Dear Emuna,

My problem isn’t with my husband or my children or my parents or my in-laws. And I’m too young for my kids to be married and bring me difficult machutanim. My problem is with me. I’m always overwhelmed, and every task feels like slogging through mud. I want to be productive and lead a meaningful life but I’m just always tired and burning the candle at both ends. Any advice would be appreciated.

Just Plumb Worn Out

Dear Worn Out,

On the one hand, my first instinct is just to say, “Welcome to reality.” I was just discussing with my husband how tired I am (!) and how frequently when I ask my young married daughters how they are, their first response is “Tired!” So perhaps the first step is not to name being tired as something negative and just accept it as the price for living a full life.

I have a family member who frequently tells me I look or sound tired in a tone that makes it seem like an accusation, like if I was living properly that would not be my state. I don’t think that’s true, but I don’t think it’s a contest either. Studies show we need our sleep for our health, and we are not “better” people if we get fewer hours sleep – especially if we use those extra wake hours to surf the web or binge-watch our favorite shows.

But even if we are “productive” it’s probably still unhealthy and compulsive. I remember a story about the Chofetz Chaim discouraging boys in yeshiva from staying up all night learning. While that may sound like the ideal and something to aspire to, he saw it as the workings of the yetzer hara, the evil inclination, convincing us to stay up all night one time so that we would be completely unable to function the next day.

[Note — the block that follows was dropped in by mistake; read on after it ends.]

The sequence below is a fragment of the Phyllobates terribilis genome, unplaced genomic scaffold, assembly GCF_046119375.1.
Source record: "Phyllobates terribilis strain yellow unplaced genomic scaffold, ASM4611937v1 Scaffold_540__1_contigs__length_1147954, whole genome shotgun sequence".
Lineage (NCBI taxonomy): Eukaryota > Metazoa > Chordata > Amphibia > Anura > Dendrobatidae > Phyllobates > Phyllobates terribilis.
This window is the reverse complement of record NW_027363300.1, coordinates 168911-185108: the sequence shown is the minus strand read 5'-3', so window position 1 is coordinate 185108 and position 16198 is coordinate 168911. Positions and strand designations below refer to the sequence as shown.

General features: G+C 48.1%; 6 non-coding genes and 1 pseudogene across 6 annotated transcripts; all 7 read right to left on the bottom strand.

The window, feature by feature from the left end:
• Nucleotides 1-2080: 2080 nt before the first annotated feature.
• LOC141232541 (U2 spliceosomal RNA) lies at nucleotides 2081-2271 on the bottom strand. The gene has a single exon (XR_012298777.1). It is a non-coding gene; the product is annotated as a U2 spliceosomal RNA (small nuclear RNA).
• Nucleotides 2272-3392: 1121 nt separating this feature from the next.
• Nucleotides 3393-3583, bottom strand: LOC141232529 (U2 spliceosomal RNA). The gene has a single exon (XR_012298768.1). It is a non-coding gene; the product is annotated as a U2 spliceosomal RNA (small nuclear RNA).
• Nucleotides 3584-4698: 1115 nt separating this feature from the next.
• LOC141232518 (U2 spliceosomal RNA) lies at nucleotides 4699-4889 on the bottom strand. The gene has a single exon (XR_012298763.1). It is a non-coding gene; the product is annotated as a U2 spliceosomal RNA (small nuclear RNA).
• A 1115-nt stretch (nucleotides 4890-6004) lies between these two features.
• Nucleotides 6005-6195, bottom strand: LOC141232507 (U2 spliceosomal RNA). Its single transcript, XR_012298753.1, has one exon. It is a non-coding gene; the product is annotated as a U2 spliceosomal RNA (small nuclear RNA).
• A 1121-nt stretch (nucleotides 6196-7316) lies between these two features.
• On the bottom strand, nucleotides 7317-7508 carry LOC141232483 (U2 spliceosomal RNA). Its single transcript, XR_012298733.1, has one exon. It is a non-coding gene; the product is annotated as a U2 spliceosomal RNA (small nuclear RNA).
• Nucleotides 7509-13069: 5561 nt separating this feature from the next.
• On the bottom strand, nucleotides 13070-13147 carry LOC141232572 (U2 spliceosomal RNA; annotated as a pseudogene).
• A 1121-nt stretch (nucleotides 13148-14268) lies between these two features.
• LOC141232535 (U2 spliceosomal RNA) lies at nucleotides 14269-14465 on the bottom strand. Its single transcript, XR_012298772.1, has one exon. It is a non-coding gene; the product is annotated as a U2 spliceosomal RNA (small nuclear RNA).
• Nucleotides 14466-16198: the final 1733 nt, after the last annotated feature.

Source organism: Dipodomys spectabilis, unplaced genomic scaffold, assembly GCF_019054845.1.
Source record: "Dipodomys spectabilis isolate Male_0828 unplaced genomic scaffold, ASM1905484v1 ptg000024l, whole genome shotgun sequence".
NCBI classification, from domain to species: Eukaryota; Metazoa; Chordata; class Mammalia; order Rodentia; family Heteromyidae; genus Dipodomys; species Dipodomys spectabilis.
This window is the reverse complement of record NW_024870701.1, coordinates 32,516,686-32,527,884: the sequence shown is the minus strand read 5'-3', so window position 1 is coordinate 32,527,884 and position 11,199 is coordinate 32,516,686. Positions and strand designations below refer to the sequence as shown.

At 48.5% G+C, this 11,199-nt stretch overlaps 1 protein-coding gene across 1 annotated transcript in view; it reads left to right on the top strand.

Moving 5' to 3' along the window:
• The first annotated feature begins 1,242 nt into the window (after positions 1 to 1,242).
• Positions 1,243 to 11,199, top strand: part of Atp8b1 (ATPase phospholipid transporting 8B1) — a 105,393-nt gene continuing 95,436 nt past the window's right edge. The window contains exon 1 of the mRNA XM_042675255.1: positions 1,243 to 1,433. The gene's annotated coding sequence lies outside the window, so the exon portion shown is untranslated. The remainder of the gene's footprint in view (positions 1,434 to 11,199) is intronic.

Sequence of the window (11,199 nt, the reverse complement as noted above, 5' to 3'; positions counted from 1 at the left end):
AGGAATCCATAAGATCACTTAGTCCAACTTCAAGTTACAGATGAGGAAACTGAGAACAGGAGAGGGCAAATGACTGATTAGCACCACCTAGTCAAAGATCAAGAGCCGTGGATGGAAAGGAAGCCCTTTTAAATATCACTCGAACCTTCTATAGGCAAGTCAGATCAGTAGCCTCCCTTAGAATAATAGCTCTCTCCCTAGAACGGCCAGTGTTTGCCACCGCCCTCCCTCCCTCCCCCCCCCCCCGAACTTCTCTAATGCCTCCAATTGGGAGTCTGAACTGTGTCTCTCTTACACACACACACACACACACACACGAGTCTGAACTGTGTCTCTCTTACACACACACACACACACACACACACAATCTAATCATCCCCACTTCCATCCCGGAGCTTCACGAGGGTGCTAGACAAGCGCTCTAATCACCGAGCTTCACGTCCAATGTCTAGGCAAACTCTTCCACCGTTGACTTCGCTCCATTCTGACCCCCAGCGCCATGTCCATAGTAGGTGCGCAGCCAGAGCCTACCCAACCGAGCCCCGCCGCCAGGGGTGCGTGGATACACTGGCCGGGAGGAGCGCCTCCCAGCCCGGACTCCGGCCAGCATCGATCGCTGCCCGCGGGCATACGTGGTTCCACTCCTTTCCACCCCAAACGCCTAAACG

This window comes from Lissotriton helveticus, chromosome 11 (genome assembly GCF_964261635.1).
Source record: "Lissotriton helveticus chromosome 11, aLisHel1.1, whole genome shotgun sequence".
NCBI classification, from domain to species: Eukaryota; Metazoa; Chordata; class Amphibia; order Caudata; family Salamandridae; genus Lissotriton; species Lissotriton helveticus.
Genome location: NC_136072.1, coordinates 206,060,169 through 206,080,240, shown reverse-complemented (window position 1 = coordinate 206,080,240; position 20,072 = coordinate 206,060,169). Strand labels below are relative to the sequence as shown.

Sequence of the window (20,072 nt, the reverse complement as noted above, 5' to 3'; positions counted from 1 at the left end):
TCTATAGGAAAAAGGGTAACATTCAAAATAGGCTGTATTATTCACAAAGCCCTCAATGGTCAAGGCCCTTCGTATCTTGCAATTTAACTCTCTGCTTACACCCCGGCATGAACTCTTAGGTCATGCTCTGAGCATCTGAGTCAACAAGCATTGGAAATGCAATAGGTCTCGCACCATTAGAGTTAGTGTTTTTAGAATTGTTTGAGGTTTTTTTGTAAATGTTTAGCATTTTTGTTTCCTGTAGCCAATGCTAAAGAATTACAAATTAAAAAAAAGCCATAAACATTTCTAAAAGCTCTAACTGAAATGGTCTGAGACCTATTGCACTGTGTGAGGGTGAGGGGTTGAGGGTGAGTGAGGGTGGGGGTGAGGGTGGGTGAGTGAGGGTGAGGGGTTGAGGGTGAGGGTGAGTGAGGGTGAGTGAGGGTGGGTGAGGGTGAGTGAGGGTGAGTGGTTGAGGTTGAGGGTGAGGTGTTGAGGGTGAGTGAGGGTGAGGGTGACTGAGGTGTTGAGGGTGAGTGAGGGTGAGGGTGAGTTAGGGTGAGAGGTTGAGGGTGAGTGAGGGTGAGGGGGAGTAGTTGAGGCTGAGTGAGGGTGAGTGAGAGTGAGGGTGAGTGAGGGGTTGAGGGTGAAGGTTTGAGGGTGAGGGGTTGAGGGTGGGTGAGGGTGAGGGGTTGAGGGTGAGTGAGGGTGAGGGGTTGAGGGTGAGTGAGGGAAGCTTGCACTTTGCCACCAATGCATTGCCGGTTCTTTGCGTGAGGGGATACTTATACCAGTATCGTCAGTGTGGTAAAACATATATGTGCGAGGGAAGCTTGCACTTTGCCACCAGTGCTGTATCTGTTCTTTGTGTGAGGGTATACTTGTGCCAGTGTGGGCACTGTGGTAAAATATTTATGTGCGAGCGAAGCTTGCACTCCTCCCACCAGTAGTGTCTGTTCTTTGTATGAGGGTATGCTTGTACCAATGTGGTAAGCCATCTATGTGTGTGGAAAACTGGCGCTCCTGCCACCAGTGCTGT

I think the real challenge is in how we define “productive” and “meaningful”. Are we only productive when we get up really early and go to sleep really late? How about if we follow Benjamin Franklin’s key to being healthy, wealthy and wise by getting up early and going to bed early? Yes, some of our friends may be up later but, like I said, it’s not a contest. The goal is to use our time well, not to use our time up!

I always marvel that when I am going to sleep (early here on the west coast) some of my east coast friends are also just getting into bed – only it’s three hours later for them. “I don’t know how they function,” I say to my husband. Either they need much less sleep or maybe they really aren’t functioning so well! If we budget our time well and take care of our health and focus on using our waking hours to connect to the Almighty and be kind to His children, then we are leading meaningful and productive lives, whatever time we go to sleep. If we are up many hours, but we are too tired to function then what have we accomplished? The yetzer hara has indeed won.

I would suggest more sleep and fewer tasks – but do the tasks you have with commitment, energy and determination. Let me know how it goes. And whether you are energized or not, even when you are having a more tired day, it always helps to say ‘The Almighty should help me.”